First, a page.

- As for oil economics the IEA continues to see decent growth of 1.3m bpd in 2017 while arguing that the supply/demand balance will dip into deficit in 2Q17. Over the last six weeks US refiner inputs, gasoline demand and distillate demand are higher y/y by 2.1%, 1.1% and 8.6% respectively which also contrasts the growth concerns implied by a depressed bond yields and base metals.

(Click to enlarge)

Low prices could fix low prices for brent spreads

Prompt brent spreads went full speed into what looks like deeply technically oversold territory to us lead by the prompt m1-m2 spread’s print of -56 cents on Tuesday. Stochastics and RSI look bullish to us at these levels and we also don’t see fundamental justification for an m1-m2 brent spread near -50 as the physical market moves into deficit. Current OPEC cuts and- in our view- high odds of a 6 month extension in May should also lend support to prompt structure in the coming weeks. It’s also noteworthy that DFL Brent bounced 10 cents late in the week following a 70-cent loss over the last two months. Related: What Does The Future Hold For Canada’s Oil Sands?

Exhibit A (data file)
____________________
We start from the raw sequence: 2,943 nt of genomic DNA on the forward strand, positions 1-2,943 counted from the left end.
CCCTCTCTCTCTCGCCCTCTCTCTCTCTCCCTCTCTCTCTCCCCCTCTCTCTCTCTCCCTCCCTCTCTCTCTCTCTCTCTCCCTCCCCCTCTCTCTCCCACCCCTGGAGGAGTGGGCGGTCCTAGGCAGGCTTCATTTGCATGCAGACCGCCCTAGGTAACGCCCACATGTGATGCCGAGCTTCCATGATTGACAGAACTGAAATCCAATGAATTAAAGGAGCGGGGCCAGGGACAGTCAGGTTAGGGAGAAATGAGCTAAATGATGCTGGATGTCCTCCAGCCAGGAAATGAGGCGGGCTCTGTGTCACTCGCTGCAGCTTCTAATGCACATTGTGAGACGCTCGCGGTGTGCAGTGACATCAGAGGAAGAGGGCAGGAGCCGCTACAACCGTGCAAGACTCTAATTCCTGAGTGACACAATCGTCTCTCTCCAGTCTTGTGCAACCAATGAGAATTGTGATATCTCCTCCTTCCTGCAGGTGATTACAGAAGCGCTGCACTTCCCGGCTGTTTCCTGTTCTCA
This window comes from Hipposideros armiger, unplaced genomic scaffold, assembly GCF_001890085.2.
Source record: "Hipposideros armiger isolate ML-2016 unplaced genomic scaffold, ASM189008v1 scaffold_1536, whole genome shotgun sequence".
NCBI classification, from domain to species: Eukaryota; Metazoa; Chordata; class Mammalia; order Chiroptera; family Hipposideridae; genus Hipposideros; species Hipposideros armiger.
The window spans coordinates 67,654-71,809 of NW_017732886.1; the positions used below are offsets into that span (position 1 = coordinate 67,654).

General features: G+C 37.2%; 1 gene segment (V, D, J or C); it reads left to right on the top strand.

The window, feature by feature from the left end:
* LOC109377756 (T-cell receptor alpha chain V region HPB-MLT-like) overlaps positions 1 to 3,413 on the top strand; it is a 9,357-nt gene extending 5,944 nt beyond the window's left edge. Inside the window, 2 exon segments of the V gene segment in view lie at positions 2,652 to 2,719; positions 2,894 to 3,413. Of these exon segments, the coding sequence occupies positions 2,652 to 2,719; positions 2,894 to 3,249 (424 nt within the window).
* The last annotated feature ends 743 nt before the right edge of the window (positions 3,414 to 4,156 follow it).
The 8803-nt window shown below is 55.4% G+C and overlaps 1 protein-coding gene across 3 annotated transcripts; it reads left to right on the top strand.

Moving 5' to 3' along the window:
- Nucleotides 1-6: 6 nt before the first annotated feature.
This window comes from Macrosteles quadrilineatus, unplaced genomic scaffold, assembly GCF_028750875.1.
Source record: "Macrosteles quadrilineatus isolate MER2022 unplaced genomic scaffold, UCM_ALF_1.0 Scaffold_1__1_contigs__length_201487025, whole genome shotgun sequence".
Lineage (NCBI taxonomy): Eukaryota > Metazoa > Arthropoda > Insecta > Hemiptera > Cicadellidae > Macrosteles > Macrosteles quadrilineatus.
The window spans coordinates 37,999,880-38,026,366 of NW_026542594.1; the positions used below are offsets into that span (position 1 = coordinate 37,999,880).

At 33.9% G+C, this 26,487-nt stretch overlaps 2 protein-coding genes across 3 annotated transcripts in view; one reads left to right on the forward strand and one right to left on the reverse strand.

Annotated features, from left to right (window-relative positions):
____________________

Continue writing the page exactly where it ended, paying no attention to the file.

Back in the US, WTI spreads had been comparatively resilient in recent weeks before buckling under pressure from elevated US crude production and high stocks in Cushing. In 2h’17 the WTI M17/Z17 spread traded -1.48 on Friday for a 5-month low following several weeks of aggressive buying of -25 and -50 puts from funds and trade groups in the CSO market. US crude production climbed to 9.25m bpd this week for its highest mark in 20 months and a rebound of 824k bpd since July. Midland-WTI remained under pressure trading -1.45 which in our view highlights the most bearish component of the US crude market. On more positive note, this week’s EIA stats showed extremely strong US refiner demand which we believe will continue through the summer with help from strong crack margins across products (WTI 321 above $18/bbl this week.) We’re ultimately looking for a rebound in WTI spreads from these levels as OPEC cuts accelerate stock draws in the US especially if Cushing can find some relief from exports.

Gasoline build in focus for EIAs